# Clone the external-storage repo
# (output omitted)
$ git clone https://github.com/kubernetes-incubator/external-storage.git

The specific pieces needed to install the NFS-client provisioner are in nfs-client/deploy:

$ cd external-storage/nfs-client/deploy
$ ls
class.yaml           deployment.yaml  rbac.yaml        test-pod.yaml
deployment-arm.yaml  objects          test-claim.yaml

Note that the objects directory contains everything from its parent directory, just broken out to a single file per object.

Before doing anything else, you must create the appropriate role-based access control (RBAC) permissions to allow the NFS-client provisioner service account to mount volumes, create PVCs, etc. They can be created on the cluster with the kubectl create command.

If you plan to deploy the provisioner in a namespace other than the default namespace, make sure to change the namespace in the RBAC and deployment files first:

# Create the RBAC permissions needed by the provisioner
kubectl create -f rbac.yaml
serviceaccount/nfs-client-provisioner created
clusterrole.rbac.authorization.k8s.io/nfs-client-provisioner-runner created
clusterrolebinding.rbac.authorization.k8s.io/run-nfs-client-provisioner created
role.rbac.authorization.k8s.io/leader-locking-nfs-client-provisioner created
rolebinding.rbac.authorization.k8s.io/leader-locking-nfs-client-provisioner created

Next, create a deployment for the NFS-client provisioner pod. If you created your Kubernetes cluster by following the Build a Kubernetes cluster with the Raspberry Pi instructions or you created your own on an ARM-based system, you will need to modify and deploy using the deployment-arm.yaml file. If you are using an x86_64-based system, use the deployment.yaml file.

Edit the file with your editor of choice. You need to change four things. First, set the three environment variables from the .spec.template.containers.env list:

  • Change the value for PROVISIONER_NAME to nfs-storage (optional; this just makes it a little more human-friendly).
  • Change the NFS_SERVER value to the IP address of your NFS server.
  • Change the NFS_PATH value to the path of your NFS export.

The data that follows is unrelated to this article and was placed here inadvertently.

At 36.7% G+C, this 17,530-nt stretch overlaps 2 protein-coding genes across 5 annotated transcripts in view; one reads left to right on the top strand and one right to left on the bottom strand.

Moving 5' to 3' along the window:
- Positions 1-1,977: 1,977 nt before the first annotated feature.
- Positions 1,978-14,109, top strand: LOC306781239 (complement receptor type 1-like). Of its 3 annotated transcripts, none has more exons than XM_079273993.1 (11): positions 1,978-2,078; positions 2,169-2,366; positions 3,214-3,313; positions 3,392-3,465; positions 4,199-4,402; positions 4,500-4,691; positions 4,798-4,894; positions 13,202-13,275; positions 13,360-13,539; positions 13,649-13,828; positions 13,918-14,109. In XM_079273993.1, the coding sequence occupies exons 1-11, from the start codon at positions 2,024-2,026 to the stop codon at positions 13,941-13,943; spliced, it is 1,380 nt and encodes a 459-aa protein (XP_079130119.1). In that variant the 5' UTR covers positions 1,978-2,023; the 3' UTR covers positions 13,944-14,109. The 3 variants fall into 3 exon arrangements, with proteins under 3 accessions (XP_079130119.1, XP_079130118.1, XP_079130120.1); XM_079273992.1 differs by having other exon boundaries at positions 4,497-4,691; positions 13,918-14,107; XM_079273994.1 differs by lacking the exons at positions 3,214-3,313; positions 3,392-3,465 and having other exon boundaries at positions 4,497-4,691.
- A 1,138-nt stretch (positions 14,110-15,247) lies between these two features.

Finally, under .spec.template.spec.volumes.nfs, change the server and path values to the same ones you set for the NFS_SERVER and NFS_PATH, respectively.

For example, in an NFS server and export path of 192.168.2.123:/srv, the deployment-arm.yaml file would look like this:

apiVersion: apps/v1
kind
: Deployment
metadata
:
  name
: nfs-client-provisioner
  labels
:
    app
: nfs-client-provisioner
  namespace
: default
spec
:
  replicas
: 1
  strategy
:
    type
: Recreate
  selector
:
    matchLabels
:
      app
: nfs-client-provisioner
  template
:
    metadata
:
      labels
:
        app
: nfs-client-provisioner
    spec
:
      serviceAccountName
: nfs-client-provisioner
      containers
:
        - name
: nfs-client-provisioner
          image
: quay.io/external_storage/nfs-client-provisioner-arm:latest
          volumeMounts
:
            - name
: nfs-client-root
              mountPath
: /persistentvolumes
          env
:
            - name
: PROVISIONER_NAME
              value
: nfs-storage
            - name
: NFS_SERVER
              value
: 192.168.2.123
            - name
: NFS_PATH
              value
: /srv
      volumes
:
        - name
: nfs-client-root
          nfs
:
            server
: 192.168.2.123
            path
: /srv

Once the deployment-arm.yaml file has been modified, create the deployment with the kubectl create command:

# Create the deployment
$ kubectl create -f deployment-arm.yaml
deployment.apps/nfs-client-provisioner created

# Check that the deployment created the provisioner pod correctly
$ kubectl get po
NAME                                      READY   STATUS    RESTARTS   AGE
nfs-client-provisioner-6ddfb9bb6d-x4zwt   1/1     Running   0          54s

If everything worked correctly, the NFS-client provisioner is now running in your cluster. If the pod has the status ContainerCreating, and it does not eventually change to Running, check for any relevant events using the kubectl get events command. Make sure that the user "nobody" has write permissions on the export directory on the NFS server. If there are no issues, move on to creating the storage class.

The class.yaml file needs to be modified to set the provisioner value to nfs-storage or whatever you set for the PROVISIONER_NAME value in the deployment-arm.yaml. This tells Kubernetes which provisioner needs to be used to fulfill PVCs for this storage class. Assuming you choose nfs-storage, the class.yaml file should look like this:

apiVersion: storage.k8s.io/v1
kind
: StorageClass
metadata
:
  name
: managed-nfs-storage
provisioner
: nfs-storage # or choose another name, must match deployment's env PROVISIONER_NAME'
parameters
:
  archiveOnDelete
: "false"

Create the storage class with the kubectl create command:

# Create the storage class
$ kubectl create -f class.yaml
storageclass.storage.k8s.io/managed-nfs-storage created

# Verify the storage class was created
$ kubectl get storageClass
NAME                  PROVISIONER   RECLAIMPOLICY   VOLUMEBINDINGMODE   ALLOWVOLUMEEXPANSION   AGE
managed-nfs-storage   nfs-storage   Delete          Immediate           false

Success! The NFS-client provisioner is now installed in the Kubernetes cluster and prepared to dynamically allocate persistent storage volumes for your pods in response to persistent volumes claims against the managed-nfs-storage storage class.

Test your new volume provisioner

With the provisioner installed and configured, you can test it out by creating a PVC that requests a persistent volume and a pod to mount the volume. Luckily, test objects are provided with the files used for the deployment: test-claim.yaml and test-pod.yaml.

Before creating a PVC and a pod, take a look at what is already there. Unless you have already created some, there should not be any persistent volumes nor PVCs:

# Look for existing persistent volumes
$ kubectl get persistentvolumes